Mr J Bell
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Mr J Bell

6 type 45, hopefully we will see sense and find money to purchase more than 8 type 26s I think the type 31 either Leander, venator (my favourite and most capable) or arrowhead should all just about do the job of a useful patrol, surface strike and convoy/ surface group escort. The plans for an initial 5 need to be increased and followed up by another 5 pretty quickly (although not at the expense of massively more capable type 26) The RN surface fleet has to get back to 26 hulls in its destroyers/frigate fleet just to match current peacetime… Read more »

Paul T
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Paul T

MR J Bell – interesting comments you and others make which I certainly wouldn’t disagree with but I have been thinking about another problem about increasing capability which doesn’t involve funds and staffing levels.If say the MOD had a windfall and was in a position to order another 4 Astute class submarines,by the time all the pre-production work has been carried out and the long lead items sorted out,then the building work was started promptly it would still take so long to get the finished submarines to sea that the first of the class would be due to be taken… Read more »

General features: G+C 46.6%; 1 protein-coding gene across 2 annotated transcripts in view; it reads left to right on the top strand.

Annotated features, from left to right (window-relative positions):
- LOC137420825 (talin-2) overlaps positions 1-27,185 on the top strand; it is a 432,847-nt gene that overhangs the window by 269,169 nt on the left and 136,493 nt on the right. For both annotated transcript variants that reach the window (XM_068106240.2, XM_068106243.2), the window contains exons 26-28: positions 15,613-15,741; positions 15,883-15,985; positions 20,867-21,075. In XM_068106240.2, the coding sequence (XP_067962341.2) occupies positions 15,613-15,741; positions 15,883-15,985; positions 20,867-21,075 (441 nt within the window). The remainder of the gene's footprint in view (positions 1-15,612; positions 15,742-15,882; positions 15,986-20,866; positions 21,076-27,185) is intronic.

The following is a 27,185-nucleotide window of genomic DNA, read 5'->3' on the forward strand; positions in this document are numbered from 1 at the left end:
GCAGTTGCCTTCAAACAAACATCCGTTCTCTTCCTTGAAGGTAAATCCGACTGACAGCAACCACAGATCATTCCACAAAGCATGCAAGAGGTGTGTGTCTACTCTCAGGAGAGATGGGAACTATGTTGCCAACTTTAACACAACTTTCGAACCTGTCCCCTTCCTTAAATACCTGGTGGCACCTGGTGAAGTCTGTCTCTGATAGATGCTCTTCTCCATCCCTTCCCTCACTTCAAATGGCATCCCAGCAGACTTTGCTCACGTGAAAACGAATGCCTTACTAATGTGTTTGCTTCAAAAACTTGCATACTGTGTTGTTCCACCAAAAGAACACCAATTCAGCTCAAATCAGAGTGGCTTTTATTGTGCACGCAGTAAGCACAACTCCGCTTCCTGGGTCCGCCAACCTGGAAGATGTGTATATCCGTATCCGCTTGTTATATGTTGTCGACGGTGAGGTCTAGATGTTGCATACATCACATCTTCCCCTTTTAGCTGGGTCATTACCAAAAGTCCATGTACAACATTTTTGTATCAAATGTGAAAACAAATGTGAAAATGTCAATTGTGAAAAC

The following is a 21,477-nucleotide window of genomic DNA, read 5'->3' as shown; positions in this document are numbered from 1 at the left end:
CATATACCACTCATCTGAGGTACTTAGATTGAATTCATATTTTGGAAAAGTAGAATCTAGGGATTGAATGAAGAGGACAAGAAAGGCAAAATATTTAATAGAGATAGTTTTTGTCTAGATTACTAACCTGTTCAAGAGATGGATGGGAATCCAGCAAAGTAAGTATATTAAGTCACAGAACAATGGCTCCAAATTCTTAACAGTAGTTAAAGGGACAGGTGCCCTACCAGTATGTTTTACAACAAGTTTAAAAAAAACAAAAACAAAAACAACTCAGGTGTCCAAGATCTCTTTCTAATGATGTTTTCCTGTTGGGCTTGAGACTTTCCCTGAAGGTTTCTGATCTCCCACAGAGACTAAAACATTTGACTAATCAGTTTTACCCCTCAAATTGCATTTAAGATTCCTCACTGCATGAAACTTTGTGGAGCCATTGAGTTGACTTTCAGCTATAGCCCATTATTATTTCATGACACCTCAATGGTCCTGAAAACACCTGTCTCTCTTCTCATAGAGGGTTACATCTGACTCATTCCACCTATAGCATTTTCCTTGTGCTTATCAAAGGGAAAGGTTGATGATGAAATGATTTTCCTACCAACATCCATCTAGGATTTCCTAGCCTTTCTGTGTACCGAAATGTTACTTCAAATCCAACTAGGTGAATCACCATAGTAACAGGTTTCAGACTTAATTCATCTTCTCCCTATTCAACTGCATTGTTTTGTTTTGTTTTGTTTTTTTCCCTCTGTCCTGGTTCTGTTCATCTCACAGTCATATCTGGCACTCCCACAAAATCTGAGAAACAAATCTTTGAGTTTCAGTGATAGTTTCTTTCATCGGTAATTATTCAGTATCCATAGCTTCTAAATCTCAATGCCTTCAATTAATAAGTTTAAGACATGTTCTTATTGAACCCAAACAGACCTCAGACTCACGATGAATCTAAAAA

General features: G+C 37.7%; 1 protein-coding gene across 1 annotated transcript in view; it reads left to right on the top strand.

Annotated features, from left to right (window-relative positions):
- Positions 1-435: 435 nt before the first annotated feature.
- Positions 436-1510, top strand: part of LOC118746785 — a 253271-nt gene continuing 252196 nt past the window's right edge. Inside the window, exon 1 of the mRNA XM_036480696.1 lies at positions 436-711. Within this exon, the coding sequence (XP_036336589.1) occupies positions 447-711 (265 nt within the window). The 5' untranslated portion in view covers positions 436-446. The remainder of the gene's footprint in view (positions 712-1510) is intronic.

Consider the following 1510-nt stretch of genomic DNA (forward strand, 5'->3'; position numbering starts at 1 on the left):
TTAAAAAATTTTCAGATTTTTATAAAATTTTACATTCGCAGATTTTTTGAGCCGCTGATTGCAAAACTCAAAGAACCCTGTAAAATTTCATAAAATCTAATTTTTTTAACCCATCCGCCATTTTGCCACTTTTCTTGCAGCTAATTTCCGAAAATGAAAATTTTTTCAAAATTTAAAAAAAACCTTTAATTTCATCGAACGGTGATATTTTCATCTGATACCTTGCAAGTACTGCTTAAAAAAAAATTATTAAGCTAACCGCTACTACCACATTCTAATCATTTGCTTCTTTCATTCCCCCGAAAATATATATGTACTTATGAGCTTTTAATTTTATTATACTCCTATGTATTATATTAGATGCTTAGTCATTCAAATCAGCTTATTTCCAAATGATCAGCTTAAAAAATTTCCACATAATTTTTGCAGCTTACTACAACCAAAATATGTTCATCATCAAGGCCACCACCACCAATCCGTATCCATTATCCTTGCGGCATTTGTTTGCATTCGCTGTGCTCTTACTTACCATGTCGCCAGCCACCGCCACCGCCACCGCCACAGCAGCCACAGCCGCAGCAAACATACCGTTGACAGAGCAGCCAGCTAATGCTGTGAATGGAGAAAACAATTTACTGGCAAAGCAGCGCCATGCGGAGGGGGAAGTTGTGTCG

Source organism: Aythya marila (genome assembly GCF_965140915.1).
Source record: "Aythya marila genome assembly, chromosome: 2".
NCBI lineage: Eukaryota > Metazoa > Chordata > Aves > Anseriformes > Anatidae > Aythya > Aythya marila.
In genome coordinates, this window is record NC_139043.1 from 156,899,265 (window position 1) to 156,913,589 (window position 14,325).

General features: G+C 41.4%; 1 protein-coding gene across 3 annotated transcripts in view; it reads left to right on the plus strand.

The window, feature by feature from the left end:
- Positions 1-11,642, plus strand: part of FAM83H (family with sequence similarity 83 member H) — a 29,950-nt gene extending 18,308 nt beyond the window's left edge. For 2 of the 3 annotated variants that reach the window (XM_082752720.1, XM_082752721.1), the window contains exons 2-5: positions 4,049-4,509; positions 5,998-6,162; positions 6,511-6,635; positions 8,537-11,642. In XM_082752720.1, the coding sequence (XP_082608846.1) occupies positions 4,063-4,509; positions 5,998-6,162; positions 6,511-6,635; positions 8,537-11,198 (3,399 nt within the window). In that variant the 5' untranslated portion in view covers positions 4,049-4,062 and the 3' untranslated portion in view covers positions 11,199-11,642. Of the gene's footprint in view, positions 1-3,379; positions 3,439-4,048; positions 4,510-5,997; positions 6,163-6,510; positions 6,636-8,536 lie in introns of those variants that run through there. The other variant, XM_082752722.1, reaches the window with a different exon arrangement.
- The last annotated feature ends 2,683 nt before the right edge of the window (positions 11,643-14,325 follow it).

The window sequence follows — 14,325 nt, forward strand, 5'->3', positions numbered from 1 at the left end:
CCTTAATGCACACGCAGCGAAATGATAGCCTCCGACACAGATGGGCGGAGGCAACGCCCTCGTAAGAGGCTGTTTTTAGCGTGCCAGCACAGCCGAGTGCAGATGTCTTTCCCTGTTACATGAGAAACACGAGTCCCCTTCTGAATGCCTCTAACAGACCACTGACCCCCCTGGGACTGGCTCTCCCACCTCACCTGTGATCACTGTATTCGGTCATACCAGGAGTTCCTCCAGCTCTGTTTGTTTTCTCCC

Pacman27
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Pacman27

I am of the opinion we need to build 8 T26 and 10 T31 over the next 10 years before moving to a 2 year cycle for each T26 whilst keeping the T31’s on a 1 year build programme. T31’s need to take over from all our Rivers, Minesweepers and hunters and the existing T23 fleet whilst the T26 needs to really become our Burke class, eventually replacing the T45’s. By standardising most of the surface fleet on these two combat ships (Global Combat Ship and Multi Mission Ship) and the Tide Hull for all RFA and amphib hulls we… Read more »

pauluslinus
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pauluslinus

when someone produces a “global countries fleet strength” comparison chart, I’ll get my microscope out to examine our entry.